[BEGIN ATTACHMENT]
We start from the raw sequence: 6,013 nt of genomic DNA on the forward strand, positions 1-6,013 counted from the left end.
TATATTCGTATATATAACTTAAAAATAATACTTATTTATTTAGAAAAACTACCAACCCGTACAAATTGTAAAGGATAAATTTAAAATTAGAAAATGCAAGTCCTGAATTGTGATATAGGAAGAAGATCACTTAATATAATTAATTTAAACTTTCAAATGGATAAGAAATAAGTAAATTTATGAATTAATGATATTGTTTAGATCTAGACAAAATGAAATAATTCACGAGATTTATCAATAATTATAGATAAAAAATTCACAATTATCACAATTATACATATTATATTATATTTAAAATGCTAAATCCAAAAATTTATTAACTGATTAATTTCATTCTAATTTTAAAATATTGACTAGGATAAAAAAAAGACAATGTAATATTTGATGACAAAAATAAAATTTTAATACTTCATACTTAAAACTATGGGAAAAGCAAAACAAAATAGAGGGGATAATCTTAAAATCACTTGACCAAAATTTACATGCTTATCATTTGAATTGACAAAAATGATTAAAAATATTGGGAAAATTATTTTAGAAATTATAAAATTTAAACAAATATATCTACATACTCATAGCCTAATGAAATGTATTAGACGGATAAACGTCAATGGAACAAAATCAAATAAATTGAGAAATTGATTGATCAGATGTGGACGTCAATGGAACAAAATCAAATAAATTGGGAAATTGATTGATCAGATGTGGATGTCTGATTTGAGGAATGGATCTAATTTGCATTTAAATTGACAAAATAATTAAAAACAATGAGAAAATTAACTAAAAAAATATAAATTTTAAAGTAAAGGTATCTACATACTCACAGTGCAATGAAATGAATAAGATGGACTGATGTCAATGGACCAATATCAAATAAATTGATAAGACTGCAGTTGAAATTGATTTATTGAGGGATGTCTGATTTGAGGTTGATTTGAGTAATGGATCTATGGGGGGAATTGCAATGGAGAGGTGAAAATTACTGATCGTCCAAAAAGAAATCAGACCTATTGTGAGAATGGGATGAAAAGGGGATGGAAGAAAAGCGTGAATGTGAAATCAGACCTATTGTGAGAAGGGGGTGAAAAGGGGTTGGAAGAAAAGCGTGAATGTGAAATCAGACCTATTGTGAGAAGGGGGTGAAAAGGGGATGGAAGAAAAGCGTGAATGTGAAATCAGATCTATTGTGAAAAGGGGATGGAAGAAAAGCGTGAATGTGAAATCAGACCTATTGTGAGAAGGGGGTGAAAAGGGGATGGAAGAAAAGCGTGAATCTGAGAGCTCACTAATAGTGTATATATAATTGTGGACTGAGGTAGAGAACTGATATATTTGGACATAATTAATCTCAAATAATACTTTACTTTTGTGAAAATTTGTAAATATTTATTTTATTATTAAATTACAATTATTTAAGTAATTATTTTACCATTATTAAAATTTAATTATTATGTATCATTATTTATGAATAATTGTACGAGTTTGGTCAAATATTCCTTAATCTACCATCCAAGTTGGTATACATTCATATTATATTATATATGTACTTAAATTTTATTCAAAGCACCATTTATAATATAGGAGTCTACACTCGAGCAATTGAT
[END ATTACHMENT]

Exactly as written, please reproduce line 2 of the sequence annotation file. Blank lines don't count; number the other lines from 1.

TATATTCGTATATATAACTTAAAAATAATACTTATTTATTTAGAAAAACTACCAACCCGTACAAATTGTAAAGGATAAATTTAAAATTAGAAAATGCAAGTCCTGAATTGTGATATAGGAAGAAGATCACTTAATATAATTAATTTAAACTTTCAAATGGATAAGAAATAAGTAAATTTATGAATTAATGATATTGTTTAGATCTAGACAAAATGAAATAATTCACGAGATTTATCAATAATTATAGATAAAAAATTCACAATTATCACAATTATACATATTATATTATATTTAAAATGCTAAATCCAAAAATTTATTAACTGATTAATTTCATTCTAATTTTAAAATATTGACTAGGATAAAAAAAAGACAATGTAATATTTGATGACAAAAATAAAATTTTAATACTTCATACTTAAAACTATGGGAAAAGCAAAACAAAATAGAGGGGATAATCTTAAAATCACTTGACCAAAATTTACATGCTTATCATTTGAATTGACAAAAATGATTAAAAATATTGGGAAAATTATTTTAGAAATTATAAAATTTAAACAAATATATCTACATACTCATAGCCTAATGAAATGTATTAGACGGATAAACGTCAATGGAACAAAATCAAATAAATTGAGAAATTGATTGATCAGATGTGGACGTCAATGGAACAAAATCAAATAAATTGGGAAATTGATTGATCAGATGTGGATGTCTGATTTGAGGAATGGATCTAATTTGCATTTAAATTGACAAAATAATTAAAAACAATGAGAAAATTAACTAAAAAAATATAAATTTTAAAGTAAAGGTATCTACATACTCACAGTGCAATGAAATGAATAAGATGGACTGATGTCAATGGACCAATATCAAATAAATTGATAAGACTGCAGTTGAAATTGATTTATTGAGGGATGTCTGATTTGAGGTTGATTTGAGTAATGGATCTATGGGGGGAATTGCAATGGAGAGGTGAAAATTACTGATCGTCCAAAAAGAAATCAGACCTATTGTGAGAATGGGATGAAAAGGGGATGGAAGAAAAGCGTGAATGTGAAATCAGACCTATTGTGAGAAGGGGGTGAAAAGGGGTTGGAAGAAAAGCGTGAATGTGAAATCAGACCTATTGTGAGAAGGGGGTGAAAAGGGGATGGAAGAAAAGCGTGAATGTGAAATCAGATCTATTGTGAAAAGGGGATGGAAGAAAAGCGTGAATGTGAAATCAGACCTATTGTGAGAAGGGGGTGAAAAGGGGATGGAAGAAAAGCGTGAATCTGAGAGCTCACTAATAGTGTATATATAATTGTGGACTGAGGTAGAGAACTGATATATTTGGACATAATTAATCTCAAATAATACTTTACTTTTGTGAAAATTTGTAAATATTTATTTTATTATTAAATTACAATTATTTAAGTAATTATTTTACCATTATTAAAATTTAATTATTATGTATCATTATTTATGAATAATTGTACGAGTTTGGTCAAATATTCCTTAATCTACCATCCAAGTTGGTATACATTCATATTATATTATATATGTACTTAAATTTTATTCAAAGCACCATTTATAATATAGGAGTCTACACTCGAGCAATTGAT